- Candow (2011). Sarcopenia: current theories and the potential beneficial effect of creatine application strategies.
- Candow et al. (2010). Potential of creatine supplementation for improving aging bone health.
- Kreider (2003). Effect of creatine supplementation on performance and training adaptations.
- Volek et al. (2004). The effects of creatine supplementation on muscular performance and body composition responses to short-term resistance training overreaching.
- Wallimann et al. (1984). Function of M-line-bound creatine kinase as intermyofibrillar ATP regenerator at the receiving end of the phosphoryl creatine shuttle in muscle.
- Kreider et al. (1999) Effects of nutritional supplementation during off-season college football training on body composition and strength.
- Earnest et al. (1995) The effect of creatine monohydrate ingestion on anaerobic power indices, muscular strength and body composition.
- Olsen et al. (2006). Creatine supplementation augments the increase in satellite cell and myonuclei number in human skeletal muscle induced by strength training.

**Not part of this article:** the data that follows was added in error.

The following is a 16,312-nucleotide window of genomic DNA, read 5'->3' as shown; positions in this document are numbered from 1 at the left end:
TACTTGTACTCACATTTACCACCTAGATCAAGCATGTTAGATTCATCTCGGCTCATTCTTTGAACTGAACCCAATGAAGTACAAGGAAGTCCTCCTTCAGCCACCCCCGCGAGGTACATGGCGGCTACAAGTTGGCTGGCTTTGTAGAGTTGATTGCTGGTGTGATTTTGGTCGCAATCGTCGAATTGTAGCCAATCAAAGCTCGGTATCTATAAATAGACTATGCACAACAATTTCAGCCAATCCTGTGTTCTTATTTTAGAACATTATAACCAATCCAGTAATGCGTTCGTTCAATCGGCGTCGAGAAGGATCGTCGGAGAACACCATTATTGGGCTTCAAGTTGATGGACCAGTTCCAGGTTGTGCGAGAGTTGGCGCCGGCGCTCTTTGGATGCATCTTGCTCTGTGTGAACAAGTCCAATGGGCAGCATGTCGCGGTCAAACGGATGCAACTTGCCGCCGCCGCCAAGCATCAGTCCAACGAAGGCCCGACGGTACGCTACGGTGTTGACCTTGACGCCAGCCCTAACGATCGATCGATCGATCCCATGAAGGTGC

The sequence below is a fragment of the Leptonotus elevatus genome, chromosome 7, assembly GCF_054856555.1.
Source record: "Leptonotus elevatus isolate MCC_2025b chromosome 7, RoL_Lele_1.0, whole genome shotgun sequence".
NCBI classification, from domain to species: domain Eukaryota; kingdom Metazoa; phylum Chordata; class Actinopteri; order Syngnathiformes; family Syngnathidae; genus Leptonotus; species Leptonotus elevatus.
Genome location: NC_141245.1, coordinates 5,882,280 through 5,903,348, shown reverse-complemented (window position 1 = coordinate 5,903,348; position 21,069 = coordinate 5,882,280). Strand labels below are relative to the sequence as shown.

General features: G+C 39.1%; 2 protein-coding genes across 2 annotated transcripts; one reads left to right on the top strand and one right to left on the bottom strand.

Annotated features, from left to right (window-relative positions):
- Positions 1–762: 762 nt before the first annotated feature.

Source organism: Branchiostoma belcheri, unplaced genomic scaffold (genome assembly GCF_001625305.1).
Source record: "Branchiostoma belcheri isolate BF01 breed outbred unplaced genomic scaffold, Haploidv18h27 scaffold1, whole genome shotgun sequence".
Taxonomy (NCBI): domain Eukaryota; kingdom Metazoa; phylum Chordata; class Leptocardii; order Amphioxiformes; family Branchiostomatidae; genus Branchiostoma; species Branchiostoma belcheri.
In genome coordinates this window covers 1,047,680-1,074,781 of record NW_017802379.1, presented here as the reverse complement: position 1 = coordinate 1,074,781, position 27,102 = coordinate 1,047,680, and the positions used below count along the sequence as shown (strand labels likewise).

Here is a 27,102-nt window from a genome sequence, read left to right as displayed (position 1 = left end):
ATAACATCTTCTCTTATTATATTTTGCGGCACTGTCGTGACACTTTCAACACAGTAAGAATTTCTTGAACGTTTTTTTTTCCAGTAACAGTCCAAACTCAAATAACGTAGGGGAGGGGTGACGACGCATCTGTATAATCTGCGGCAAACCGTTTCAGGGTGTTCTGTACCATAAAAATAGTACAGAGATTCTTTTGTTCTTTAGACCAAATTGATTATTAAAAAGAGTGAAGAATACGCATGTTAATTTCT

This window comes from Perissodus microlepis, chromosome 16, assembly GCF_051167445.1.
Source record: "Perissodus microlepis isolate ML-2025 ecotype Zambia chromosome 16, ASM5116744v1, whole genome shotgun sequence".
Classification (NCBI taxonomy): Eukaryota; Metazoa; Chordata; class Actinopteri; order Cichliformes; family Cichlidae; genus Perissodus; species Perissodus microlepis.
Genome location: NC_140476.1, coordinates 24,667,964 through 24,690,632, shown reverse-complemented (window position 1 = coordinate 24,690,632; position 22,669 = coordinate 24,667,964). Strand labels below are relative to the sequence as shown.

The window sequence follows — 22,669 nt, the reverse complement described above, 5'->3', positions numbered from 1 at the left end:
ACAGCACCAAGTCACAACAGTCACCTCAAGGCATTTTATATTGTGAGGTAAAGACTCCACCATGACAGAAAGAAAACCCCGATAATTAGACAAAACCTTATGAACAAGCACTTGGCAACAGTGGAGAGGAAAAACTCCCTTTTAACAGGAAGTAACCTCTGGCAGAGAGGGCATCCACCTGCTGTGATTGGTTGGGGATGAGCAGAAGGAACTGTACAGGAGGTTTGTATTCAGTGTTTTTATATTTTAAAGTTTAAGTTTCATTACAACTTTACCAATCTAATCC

- Greene et al (1996). Carbohydrate ingestion augments skeletal muscle creatine accumulation during creatine supplementation in humans.
- Steenge et al (1985). Protein and carbohydrate induced augmentation of whole-body creatine retention in humans.
- Kreider et al (2010). ISSN exercise and sport nutrition review: research & recommendations.
- Cooke et al. (2009). Creatine supplementation enhances muscle force recovery after eccentrically induced muscle damage in healthy individuals.
- Deminice et al. (2013). Effects of creatine supplementation on oxidative stress and inflammatory markers after repeated-sprint exercise in humans.
- Santos et al. (2004). The effect of creatine supplementation upon inflammatory and muscle soreness markers after a 30 km race.
- Greenwood et al. (2003). Creatine supplementation during college football training does not increase the incidence of cramping or injury.
- Greenwood et al. (2003). Cramping and injury incidence in collegiate football players are reduced by creatine supplementation.
- Hespel et al. (2001). Oral creatine supplementation facilitates the rehabilitation of disuse atrophy and alters the expression of muscle myogenic factors in humans.
- Hespel et al. (2007). Ergogenic effects of creatine in sports and rehabilitation.
- Op’t et al. (2001). Effect of oral creatine supplementation on human muscle GLUT4 protein content after immobilisation.
- Balestrino et al. (2016). Potential of creatine or phosphocreatine supplementation in cerebrovascular disease and in ischemic heart disease.
- Royes et al. (2016). The effects of creatine supplementation and physical exercise on traumatic brain injury.
- Buford et al. (2007). International society of sports nutrition position stand: creatine supplementation and exercise.
- Dalbo et al. (2008). Putting to rest the myth of creatine supplementation leading to muscle cramps and dehydration.